UK will do more to counter Chinese spying threat, says MI5 chief
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Britain’s domestic security service MI5 is “looking to do more” to counter the espionage risk from China as the threat posed by states hostile to the UK increases, its new director-general Ken McCallum revealed on Wednesday.
Mr McCallum, who was speaking publicly via a virtual briefing for the first time since taking up his post in April, said security agencies were battling competing priorities.
“The national security challenges presented by Russian, Chinese, Iranian and other actors are growing in severity and in complexity,” he said. “We face a nasty mix — terrorism isn’t going away, and state-backed hostile activity is on the rise.”
He said that while Beijing’s espionage efforts typically take the form of “hacking commercially sensitive information or commercially sensitive data, and intellectual property”, UK spies have also detected attempts by Chinese counterparts to influence politics. One operation, to gain intelligence on the EU, was foiled last month by MI5 and Belgian security services.
“The UK wants to co-operate with China on the big global issues like climate change, while at the same time being robust in confronting covert hostile activity when we come across it,” he said. “[MI5 is] looking to do more against Chinese activity, carefully prioritised.”
His comments come after UK spy agencies have been criticised for failing to take the threat from states such as Russia seriously enough. Parliament’s Intelligence and Security Committee this summer accused MI5 and others of “taking their eye off the ball” and failing to scrutinise Moscow’s attempts to influence UK elections.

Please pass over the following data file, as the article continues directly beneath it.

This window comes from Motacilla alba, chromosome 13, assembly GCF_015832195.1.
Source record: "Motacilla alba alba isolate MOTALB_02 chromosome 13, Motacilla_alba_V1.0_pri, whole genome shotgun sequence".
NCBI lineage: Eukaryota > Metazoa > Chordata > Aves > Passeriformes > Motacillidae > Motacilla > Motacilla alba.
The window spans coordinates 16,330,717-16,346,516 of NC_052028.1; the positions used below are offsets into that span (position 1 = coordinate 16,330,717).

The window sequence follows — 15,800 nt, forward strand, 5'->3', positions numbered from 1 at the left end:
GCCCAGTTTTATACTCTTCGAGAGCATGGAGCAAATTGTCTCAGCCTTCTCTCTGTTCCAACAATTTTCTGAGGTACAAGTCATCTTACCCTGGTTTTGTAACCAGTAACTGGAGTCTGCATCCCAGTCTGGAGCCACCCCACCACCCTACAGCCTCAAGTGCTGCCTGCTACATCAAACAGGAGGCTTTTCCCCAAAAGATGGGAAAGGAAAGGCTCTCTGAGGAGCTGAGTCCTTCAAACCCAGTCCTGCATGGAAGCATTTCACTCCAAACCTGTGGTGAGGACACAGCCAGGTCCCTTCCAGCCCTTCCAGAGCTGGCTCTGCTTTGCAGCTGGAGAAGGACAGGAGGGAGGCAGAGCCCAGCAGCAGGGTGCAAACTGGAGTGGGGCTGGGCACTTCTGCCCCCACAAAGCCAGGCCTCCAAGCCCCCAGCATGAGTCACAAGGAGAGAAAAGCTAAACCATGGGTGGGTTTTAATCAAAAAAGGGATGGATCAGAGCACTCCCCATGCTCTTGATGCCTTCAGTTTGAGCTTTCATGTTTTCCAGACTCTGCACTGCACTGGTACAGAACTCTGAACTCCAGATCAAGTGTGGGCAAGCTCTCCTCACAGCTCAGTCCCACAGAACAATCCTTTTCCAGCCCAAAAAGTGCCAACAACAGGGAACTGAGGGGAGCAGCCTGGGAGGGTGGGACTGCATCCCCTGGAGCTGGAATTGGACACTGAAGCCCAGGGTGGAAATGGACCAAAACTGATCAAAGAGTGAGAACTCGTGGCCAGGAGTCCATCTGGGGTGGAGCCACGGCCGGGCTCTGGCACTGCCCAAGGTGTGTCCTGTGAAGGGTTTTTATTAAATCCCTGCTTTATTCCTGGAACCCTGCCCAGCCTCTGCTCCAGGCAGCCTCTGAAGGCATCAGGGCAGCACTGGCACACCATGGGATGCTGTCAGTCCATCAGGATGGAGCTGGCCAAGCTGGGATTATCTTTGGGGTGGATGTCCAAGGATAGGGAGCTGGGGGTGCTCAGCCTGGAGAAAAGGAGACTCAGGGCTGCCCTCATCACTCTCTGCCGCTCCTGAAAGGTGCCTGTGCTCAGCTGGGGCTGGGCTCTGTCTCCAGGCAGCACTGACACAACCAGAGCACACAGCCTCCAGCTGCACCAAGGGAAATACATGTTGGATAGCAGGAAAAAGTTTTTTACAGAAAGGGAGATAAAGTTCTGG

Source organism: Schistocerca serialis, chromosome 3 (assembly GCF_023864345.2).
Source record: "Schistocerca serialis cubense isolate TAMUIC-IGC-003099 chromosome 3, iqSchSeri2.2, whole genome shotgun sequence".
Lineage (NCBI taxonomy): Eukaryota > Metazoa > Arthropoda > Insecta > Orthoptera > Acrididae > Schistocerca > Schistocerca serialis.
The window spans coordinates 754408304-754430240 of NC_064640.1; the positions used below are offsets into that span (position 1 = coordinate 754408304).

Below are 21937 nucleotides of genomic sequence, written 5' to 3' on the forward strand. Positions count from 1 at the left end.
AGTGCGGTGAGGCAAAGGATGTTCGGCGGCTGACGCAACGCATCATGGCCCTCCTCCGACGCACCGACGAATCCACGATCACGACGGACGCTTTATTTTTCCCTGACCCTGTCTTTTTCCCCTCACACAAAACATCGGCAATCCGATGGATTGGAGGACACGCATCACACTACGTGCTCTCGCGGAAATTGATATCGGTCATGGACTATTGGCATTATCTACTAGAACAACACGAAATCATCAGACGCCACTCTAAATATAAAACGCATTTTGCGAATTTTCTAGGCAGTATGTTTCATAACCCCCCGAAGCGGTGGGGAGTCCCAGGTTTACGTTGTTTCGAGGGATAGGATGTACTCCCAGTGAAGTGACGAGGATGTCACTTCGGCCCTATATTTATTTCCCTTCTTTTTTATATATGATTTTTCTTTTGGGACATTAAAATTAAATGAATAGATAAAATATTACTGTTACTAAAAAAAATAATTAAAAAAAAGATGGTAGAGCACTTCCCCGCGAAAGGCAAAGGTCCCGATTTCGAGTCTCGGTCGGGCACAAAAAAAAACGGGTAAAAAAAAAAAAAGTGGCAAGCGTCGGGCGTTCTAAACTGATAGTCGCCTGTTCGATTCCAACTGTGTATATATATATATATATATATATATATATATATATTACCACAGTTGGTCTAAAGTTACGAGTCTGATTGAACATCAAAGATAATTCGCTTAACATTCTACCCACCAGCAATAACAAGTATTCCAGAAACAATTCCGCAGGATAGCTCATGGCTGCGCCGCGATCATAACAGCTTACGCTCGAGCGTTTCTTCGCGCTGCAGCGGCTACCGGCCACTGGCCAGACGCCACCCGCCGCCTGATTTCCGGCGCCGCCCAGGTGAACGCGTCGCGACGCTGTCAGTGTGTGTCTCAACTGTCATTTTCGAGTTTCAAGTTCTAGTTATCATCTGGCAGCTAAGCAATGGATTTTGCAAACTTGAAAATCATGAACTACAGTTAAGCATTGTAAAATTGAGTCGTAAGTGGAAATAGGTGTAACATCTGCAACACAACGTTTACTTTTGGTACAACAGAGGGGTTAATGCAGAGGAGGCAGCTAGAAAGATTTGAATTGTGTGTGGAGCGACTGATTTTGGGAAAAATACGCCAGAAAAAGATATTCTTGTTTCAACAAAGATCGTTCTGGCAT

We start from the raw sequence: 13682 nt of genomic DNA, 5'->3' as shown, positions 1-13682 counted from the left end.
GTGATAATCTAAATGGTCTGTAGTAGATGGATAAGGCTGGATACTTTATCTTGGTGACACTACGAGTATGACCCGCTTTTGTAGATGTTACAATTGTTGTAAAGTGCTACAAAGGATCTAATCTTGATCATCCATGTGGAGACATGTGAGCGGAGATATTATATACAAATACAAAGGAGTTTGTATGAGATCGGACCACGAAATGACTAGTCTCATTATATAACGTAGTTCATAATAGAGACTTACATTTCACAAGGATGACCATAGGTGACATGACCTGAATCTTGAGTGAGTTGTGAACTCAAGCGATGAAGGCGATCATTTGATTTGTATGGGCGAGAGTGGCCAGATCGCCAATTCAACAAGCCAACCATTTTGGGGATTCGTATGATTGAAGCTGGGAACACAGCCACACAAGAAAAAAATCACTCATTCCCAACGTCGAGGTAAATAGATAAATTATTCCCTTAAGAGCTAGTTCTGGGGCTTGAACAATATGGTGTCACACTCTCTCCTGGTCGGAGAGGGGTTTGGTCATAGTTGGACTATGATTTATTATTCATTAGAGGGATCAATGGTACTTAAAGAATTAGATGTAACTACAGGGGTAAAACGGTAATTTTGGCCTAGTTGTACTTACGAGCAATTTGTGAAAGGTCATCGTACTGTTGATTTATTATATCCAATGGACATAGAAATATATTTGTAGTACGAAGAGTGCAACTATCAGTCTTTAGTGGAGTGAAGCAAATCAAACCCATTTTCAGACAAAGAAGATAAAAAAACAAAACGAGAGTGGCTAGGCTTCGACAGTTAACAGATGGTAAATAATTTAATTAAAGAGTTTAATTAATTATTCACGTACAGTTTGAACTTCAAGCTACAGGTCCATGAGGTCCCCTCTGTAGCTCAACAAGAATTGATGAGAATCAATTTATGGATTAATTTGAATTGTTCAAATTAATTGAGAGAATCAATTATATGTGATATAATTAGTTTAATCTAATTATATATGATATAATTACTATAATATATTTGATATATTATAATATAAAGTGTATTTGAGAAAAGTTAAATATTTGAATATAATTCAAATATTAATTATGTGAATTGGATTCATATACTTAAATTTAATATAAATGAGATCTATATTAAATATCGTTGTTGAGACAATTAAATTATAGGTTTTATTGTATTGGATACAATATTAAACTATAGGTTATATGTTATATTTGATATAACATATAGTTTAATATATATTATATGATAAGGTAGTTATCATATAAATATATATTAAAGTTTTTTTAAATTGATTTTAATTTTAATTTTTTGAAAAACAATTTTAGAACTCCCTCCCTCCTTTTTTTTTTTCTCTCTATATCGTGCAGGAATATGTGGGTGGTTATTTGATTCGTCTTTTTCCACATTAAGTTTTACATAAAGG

The new director-general said MI5 had investigated the possibility of Russia interfering in the Brexit referendum and not found anything of “significance”. However, he acknowledged there were “questions to be posed” about whether spy agencies had dedicated enough resources to the threat from Moscow in the early 2000s.
Russian activity was posing the “most aggravation” to the UK in the short term, he added, but China would be “shaping our world across the next decade”.
“You might think in terms of the Russian intelligence services providing bursts of bad weather, while China is changing the climate,” he said.
Mr McCallum spent nearly 25 years in the intelligence services before taking over as head of MI5, and spent the majority of his career combating both Islamist-related and Northern Ireland-related terrorism. Over the past four years the spy agency has thwarted 27 terror plots, of which eight involved rightwing extremists — a threat he described as a “rising trend”.
But he said the Covid-19 pandemic has shifted spies’ priorities, not least because “fewer crowds mean terrorists look at different targets”. In recent months, MI5 has been working to help defend UK vaccine research organisations against intrusion by foreign spies.
The National Cyber Security Centre, a branch of GCHQ, has accused Russia-backed hackers of trying to penetrate UK institutions linked to vaccine research, while US security agencies have attributed hacking attempts against American vaccine developers to China.
“Clearly, the global prize of having a first usable vaccine against this deadly virus is a large one, so we would expect that a range of other parties around the globe would be quite interested in that research,” Mr McCallum said.
Security agencies are on the lookout for attempts to steal unique intellectual property, fiddle with research data and spread disinformation about the integrity of the findings.
MI5 has also repurposed some of its work on bioterrorism to help the government’s coronavirus response, by reviewing whether “research originally done on toxic chemicals [can] help understand how Covid in droplets might disperse in certain environments,” the director-general said.
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